On 2016-09-19 14:27, Chris Murphy wrote:
On Mon, Sep 19, 2016 at 11:38 AM, Austin S. Hemmelgarn
<ahferro...@gmail.com> wrote:
ReiserFS had no working fsck for all of the 8 years I used it (and still
didn't last year when I tried to use it on an old disk).  "Not working"
here means "much less data is readable from the filesystem after running
fsck than before."  It's not that much of an inconvenience if you have
backups.


For a small array, this may be the case.  Once you start looking into double
digit TB scale arrays though, restoring backups becomes a very expensive
operation.  If you had a multi-PB array with a single dentry which had no
inode, would you rather be spending multiple days restoring files and
possibly losing recent changes, or spend a few hours to check the filesystem
and fix it with minimal data loss?

Yep restoring backups, even fully re-replicating data in a cluster, is
untenable it's so expensive. But even offline fsck is sufficiently
non-scalable that at a certain volume size it's not tenable. 100TB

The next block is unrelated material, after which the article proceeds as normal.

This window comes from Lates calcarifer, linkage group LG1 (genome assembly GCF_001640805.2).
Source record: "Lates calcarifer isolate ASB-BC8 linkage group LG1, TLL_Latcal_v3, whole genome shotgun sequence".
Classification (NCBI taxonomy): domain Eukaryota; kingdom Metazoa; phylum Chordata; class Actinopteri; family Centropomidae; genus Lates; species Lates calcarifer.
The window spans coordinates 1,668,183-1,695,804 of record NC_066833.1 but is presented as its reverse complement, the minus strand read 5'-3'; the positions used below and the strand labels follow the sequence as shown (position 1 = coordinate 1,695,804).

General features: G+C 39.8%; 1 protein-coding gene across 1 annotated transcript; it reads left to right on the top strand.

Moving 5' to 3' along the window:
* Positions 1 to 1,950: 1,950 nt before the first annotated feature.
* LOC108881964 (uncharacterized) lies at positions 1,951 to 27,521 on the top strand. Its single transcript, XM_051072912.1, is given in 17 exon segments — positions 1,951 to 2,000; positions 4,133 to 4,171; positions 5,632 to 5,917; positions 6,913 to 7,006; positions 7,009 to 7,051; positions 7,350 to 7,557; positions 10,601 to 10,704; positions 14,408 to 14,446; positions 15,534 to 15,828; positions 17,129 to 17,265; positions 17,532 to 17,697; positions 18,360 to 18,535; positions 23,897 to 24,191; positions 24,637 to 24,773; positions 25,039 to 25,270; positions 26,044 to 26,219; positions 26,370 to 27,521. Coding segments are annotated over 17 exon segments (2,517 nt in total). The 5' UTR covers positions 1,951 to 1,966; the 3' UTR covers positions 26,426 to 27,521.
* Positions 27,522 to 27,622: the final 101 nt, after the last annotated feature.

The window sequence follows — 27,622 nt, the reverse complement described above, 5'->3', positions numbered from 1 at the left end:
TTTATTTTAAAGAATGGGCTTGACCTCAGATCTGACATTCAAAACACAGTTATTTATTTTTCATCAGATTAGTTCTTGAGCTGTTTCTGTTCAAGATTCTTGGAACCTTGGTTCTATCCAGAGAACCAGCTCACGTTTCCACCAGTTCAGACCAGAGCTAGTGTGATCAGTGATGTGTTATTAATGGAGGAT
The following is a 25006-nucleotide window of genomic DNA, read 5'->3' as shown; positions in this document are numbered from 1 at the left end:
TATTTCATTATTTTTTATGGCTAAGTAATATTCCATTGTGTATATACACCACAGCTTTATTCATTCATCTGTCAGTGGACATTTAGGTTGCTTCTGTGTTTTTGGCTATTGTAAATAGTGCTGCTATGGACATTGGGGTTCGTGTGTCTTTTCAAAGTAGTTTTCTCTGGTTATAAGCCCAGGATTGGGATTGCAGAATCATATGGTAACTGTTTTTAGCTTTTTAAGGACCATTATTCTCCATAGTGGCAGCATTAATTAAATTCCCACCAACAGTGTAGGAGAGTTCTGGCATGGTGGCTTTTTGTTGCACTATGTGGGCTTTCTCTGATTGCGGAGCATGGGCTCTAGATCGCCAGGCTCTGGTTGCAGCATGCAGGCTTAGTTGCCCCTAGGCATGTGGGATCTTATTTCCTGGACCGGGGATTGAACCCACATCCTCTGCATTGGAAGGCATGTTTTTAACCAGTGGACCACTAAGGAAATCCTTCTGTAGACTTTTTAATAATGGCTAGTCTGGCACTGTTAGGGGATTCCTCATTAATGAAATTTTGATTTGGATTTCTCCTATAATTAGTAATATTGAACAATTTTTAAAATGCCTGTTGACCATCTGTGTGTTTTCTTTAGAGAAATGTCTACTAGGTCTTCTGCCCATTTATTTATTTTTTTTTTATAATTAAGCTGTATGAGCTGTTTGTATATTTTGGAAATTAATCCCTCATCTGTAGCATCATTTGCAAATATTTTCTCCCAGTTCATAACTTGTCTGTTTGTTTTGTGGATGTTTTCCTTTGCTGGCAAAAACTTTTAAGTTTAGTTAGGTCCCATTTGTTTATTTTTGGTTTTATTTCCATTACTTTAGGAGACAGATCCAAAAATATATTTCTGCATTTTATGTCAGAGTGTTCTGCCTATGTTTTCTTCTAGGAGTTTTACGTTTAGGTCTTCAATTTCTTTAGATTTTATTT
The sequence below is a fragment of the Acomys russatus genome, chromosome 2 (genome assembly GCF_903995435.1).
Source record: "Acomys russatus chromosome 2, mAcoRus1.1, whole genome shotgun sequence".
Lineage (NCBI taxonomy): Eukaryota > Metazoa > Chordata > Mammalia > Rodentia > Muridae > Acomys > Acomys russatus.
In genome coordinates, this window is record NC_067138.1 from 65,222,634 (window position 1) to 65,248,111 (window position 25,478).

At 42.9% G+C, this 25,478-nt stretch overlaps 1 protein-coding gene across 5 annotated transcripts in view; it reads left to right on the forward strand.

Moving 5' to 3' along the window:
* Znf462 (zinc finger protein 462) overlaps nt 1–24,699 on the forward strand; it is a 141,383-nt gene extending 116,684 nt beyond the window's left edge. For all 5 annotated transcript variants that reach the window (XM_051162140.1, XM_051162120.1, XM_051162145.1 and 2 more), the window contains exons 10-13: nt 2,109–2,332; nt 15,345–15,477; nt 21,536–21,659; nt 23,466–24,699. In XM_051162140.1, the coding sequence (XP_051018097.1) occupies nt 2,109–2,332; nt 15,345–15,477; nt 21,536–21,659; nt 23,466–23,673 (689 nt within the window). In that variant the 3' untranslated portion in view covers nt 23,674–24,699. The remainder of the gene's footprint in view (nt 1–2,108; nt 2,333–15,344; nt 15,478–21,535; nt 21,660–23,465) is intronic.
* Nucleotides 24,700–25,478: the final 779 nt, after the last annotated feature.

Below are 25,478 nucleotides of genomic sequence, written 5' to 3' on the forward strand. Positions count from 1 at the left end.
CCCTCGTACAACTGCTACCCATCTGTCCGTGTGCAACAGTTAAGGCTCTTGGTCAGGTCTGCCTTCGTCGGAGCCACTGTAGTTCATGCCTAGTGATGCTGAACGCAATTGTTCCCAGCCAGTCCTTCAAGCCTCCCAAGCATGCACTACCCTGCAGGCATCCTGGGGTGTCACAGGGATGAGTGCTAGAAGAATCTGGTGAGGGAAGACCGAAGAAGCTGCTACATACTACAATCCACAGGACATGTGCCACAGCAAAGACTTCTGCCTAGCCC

takes a long time to fsck offline, and is it even possible to fsck 1PB
Btrfs? Seems to me it's another case were if it were possible to
isolate what tree limbs are sick, just cut them off and report the
data loss rather than consider the whole fs unusable. That's what we
do with living things.

This is part of why I said the ZFS approach is valid. At the moment though, we can't even do that, and to do it properly, we'd need a tool to bypass the VFS layer to prune the tree, which is non-trivial in and of itself. It would be nice to have a mode in check where you could say 'I know this path in the FS has some kind of issue, figure out what's wrong and fix it if possible, otherwise optionally prune that branch from the appropriate tree'. On the same note, it would be nice to be able to manually restrict it to specific checks (eg, 'check only for orphaned inodes', or 'only validate the FSC/FST'). If we were to add such functionality, dealing with some minor corruption in a 100TB+ array wouldn't be quite as much of an issue.
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